Perl Weekly Challenge 129: Add Linked Lists

by Abigail


You are given two linked list having single digit positive numbers.

Write a script to add the two linked list and create a new linked representing the sum of the two linked list numbers. The two linked lists may or may not have the same number of elements.

HINT: Just a suggestion, feel free to come up with your own unique way to deal with the task. I am expecting a class representing linked list. It should have methods to create a linked list given list of single digit positive numbers and a method to add new member. Also have a method that takes 2 linked list objects and returns a new linked list. Finally a method to print the linked list object in a user friendly format.

Example 1

Input: L1 = 1 -> 2 -> 3
       L2 = 3 -> 2 -> 1
Output: 4 -> 4 -> 4

Operation: Pick the first rightmost element of L1 i.e. 3 and adds to the first rightmost element of L2 i.e. 1. Finally store the result i.e. 3 in the new linked list. Move to the next one of both linked lists L1 and L2, perform the same operation. In case the sum >= 10 then you apply the same rule you would do to regular addition problem i.e. divide the sum by 10 keep the remainder and push to the new linked list. Don't forget to carry, 1, to the next operation. In case one linked list is smaller than the other, you can safely assume it is 0.

Example 2

Input: L1 = 1 -> 2 -> 3 -> 4 -> 5
       L2 =           6 -> 5 -> 5
Output:     1 -> 3 -> 0 -> 0 -> 0


  1. 1st member of L1 = 5 and 1st member of L2 = 5
  2. 5 + 5 = 10
  3. 0 pushed to the new linked list.
  4. carry forward 1.
  5. 2nd member of L1 = 4 and 2nd member of L2 = 5
  6. 4 + 5 + 1 (carry) = 10
  7. 0 again pushed to the new linked list.
  8. carry forward 1.
  9. 3rd member of L1 = 3 and 3rd member of L2 = 6
  10. 3 + 6 + 1 (carry) = 10
  11. 0 pushed to the new linked list.
  12. carry forward 1.
  13. 4th member of L1 = 2 and assume 0 as the 4th member of L2 since there are only 3 members.
  14. 2 + 1 (carry) = 3
  15. 3 pushed to the new linked list.
  16. 5th member of L1 = 1 and assume 0 as the 5th member of L2 since there are only 3 members.
  17. 1 + 0 = 1
  18. 1 pushed to the new linked list.

So the new linked list now have: 1 -> 3 -> 0 -> 0 -> 0.

The above suggestion is one way, not necessarily the best way to deal with it.


This challenge had me almost throw up in disgust. Linked list? Seriously? In Perl (and many other modern languagues), most things for which you might want to use a linked list, arrays will work very well. There are some problems for which linked lists work very well, and arrays won't — just take a look at Advent of Code, might manages to construct such a challenge most years.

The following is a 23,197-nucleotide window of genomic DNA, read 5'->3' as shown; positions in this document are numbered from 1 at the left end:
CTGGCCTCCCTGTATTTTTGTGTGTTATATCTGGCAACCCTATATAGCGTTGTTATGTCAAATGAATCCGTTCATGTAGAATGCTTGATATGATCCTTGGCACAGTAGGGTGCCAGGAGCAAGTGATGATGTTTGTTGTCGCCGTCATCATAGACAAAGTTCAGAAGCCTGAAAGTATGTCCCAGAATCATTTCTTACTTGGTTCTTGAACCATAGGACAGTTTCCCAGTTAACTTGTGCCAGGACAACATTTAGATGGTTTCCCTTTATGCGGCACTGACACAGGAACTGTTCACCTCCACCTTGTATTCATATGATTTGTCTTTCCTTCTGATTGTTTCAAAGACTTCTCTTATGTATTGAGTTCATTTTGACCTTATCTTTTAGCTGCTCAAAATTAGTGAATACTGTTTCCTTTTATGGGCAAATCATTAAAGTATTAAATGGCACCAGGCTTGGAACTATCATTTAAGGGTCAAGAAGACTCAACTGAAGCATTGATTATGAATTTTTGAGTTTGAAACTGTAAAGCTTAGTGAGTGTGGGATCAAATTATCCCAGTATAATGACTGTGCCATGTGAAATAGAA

For this challenge, using linked list is just, uhm, silly to say it mildly. Using linked list to add two numbers is about as useful as writing a novel with using the letter e. (This has been done in the past, but we don't see the top-10 reading list being flooded with e-free novels).

To add insult to the injury, our linked lists run from most significant digit to least, but addition goes from least significant digit to most, meaning we have to process a linked list back to front. How stupid is that?

The Hint

Then there is the hint. Which starts with feel free to come up with your own unique way to deal with the task. And then has a list of things it expects to be done. Which is it? Are we free to come up with our unique way, or are we to do the expected things?

And the things it expects to be done raise questions. We're to take a method which takes a list of numbers, and then returns a list. Right. Useful.

Also, a method to add a new member. But where? At the end? The beginning? In the middle? After a given member, given a pointer to it? The latter is the only useful for linked lists, and about the only reason to use a linked list over an array (and then only if we have tons of elements, and do tons of insertions).

We'll just treat the hint as confusing rubbish, and ignore it.



First, we create two subroutines, n2ll which takes a number, and turns it into a linked list (using recursion), and ll2n, which takes a linked list and turns it into a single number (again, using recursion):

sub n2ll ($num) {$num =~ /./ ? [my $x = $&, n2ll ($')] : []}
sub ll2n ($ll)  {@$ll ? $$ll [0] . ll2n ($$ll [1]) : ""}

Sure, this uses $& and $', which can performance issues, but since we have a use linked lists to add two numbers, we're clearly not interested in performance in anyway.

Next, a method to add the content of two lists, which returns the sum as a linked list. We do this by flatting the lists into numbers, adding them (as big integers), and turning the result into a linked list again. (I just couldn't bother following a 18-step formula which does the work of a 1-character operator):

sub add ($ll1, $ll2) {use bigint; n2ll (0 + ll2n ($ll1) + ll2n ($ll2))}

Now we are ready to read in the data. We assume the input consists of two lines: one number/list per line. This may be given as a number, or in the digit/arrow format from the examples: we ignore anything which isn't a digit:

my $f_ll = n2ll <> =~ s/[^0-9]+//gr;
my $s_ll = n2ll <> =~ s/[^0-9]+//gr;

Add them:

my $sum_ll = add ($f_ll, $s_ll);

And we can now pretty print them by turning the list into a number, splitting that into characters, then joining the characters by arrows:

say join " -> " => split // => ll2n $sum_ll;

Find the full program on GitHub.

Other languages

We won't insult other languages by using linked lists to add numbers.

Please leave any comments as a GitHub issue.